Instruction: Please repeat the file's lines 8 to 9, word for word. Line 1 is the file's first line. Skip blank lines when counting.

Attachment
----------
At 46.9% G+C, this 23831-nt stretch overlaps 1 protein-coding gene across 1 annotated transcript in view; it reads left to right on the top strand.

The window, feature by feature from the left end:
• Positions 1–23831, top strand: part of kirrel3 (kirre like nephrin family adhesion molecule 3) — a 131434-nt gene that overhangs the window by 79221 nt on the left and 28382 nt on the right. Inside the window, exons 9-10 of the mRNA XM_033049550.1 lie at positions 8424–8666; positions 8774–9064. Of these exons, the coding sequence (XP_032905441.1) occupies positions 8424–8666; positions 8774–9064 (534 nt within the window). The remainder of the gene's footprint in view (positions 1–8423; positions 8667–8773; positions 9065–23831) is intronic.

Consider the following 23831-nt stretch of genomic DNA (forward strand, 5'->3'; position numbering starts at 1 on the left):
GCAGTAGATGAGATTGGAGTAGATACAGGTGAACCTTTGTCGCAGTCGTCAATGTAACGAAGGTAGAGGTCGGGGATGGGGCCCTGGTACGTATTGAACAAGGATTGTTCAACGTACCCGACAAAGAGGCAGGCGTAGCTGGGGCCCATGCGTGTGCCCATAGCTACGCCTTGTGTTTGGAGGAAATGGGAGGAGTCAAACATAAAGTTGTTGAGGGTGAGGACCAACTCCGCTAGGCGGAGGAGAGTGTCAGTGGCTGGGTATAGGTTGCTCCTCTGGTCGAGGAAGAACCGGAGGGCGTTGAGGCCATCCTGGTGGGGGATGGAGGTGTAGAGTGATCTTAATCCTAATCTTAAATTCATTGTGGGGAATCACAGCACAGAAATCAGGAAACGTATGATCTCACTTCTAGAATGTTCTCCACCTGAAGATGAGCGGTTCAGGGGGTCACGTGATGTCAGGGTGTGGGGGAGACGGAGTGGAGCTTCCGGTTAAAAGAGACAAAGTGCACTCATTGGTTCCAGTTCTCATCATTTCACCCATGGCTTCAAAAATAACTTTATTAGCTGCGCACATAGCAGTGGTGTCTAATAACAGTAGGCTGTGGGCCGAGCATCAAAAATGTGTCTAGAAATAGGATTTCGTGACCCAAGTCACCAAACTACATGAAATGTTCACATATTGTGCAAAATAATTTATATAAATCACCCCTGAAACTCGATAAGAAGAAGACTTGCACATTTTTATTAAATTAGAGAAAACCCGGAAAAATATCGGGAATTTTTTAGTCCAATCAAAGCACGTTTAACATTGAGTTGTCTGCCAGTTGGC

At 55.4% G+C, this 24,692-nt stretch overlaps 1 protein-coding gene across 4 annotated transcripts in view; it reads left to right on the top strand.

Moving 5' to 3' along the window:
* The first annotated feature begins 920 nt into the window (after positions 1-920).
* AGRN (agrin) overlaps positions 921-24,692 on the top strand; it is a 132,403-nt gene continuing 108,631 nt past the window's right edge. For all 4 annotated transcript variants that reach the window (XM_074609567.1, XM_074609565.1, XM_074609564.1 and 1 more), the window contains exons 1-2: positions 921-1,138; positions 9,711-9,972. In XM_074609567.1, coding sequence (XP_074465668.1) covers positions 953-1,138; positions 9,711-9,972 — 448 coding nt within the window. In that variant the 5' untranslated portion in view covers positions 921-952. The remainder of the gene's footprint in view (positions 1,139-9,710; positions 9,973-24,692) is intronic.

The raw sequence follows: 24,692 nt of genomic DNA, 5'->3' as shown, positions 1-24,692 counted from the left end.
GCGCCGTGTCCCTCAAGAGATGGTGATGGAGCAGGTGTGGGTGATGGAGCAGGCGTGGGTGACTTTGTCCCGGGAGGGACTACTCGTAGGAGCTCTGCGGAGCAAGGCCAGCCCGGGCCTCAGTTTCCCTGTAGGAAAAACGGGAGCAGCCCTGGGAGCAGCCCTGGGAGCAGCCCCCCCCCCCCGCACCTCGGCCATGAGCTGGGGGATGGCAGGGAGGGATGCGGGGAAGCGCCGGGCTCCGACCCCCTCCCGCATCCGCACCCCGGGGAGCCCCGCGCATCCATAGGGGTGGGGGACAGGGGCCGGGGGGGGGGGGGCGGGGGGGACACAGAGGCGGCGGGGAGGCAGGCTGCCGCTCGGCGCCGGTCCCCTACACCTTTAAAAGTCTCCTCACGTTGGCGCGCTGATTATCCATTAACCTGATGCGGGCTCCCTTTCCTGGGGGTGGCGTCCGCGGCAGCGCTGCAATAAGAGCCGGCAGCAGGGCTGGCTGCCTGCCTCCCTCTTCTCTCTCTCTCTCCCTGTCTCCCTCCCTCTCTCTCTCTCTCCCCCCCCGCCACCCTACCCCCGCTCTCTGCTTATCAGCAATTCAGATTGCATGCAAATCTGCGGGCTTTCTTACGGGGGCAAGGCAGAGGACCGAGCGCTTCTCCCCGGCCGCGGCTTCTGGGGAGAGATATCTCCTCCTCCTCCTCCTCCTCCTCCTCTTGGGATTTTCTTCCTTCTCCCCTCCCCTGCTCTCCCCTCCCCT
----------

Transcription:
* The first annotated feature begins 920 nt into the window (after positions 1-920).
* AGRN (agrin) overlaps positions 921-24,692 on the top strand; it is a 132,403-nt gene continuing 108,631 nt past the window's right edge. For all 4 annotated transcript variants that reach the window (XM_074609567.1, XM_074609565.1, XM_074609564.1 and 1 more), the window contains exons 1-2: positions 921-1,138; positions 9,711-9,972. In XM_074609567.1, coding sequence (XP_074465668.1) covers positions 953-1,138; positions 9,711-9,972 — 448 coding nt within the window. In that variant the 5' untranslated portion in view covers positions 921-952. The remainder of the gene's footprint in view (positions 1,139-9,710; positions 9,973-24,692) is intronic.